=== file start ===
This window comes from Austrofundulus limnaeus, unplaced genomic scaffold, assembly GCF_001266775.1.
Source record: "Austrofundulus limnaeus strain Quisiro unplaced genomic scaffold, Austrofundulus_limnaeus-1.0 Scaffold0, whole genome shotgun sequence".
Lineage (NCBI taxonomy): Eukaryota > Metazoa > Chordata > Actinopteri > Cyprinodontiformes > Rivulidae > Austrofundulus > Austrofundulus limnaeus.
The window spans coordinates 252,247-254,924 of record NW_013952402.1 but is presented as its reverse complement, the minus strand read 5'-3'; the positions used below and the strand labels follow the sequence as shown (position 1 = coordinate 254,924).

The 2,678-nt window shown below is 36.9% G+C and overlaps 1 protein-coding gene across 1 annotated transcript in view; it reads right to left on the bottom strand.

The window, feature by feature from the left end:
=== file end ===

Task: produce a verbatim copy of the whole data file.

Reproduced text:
This window comes from Austrofundulus limnaeus, unplaced genomic scaffold, assembly GCF_001266775.1.
Source record: "Austrofundulus limnaeus strain Quisiro unplaced genomic scaffold, Austrofundulus_limnaeus-1.0 Scaffold0, whole genome shotgun sequence".
Lineage (NCBI taxonomy): Eukaryota > Metazoa > Chordata > Actinopteri > Cyprinodontiformes > Rivulidae > Austrofundulus > Austrofundulus limnaeus.
The window spans coordinates 252,247-254,924 of record NW_013952402.1 but is presented as its reverse complement, the minus strand read 5'-3'; the positions used below and the strand labels follow the sequence as shown (position 1 = coordinate 254,924).

The 2,678-nt window shown below is 36.9% G+C and overlaps 1 protein-coding gene across 1 annotated transcript in view; it reads right to left on the bottom strand.

The window, feature by feature from the left end: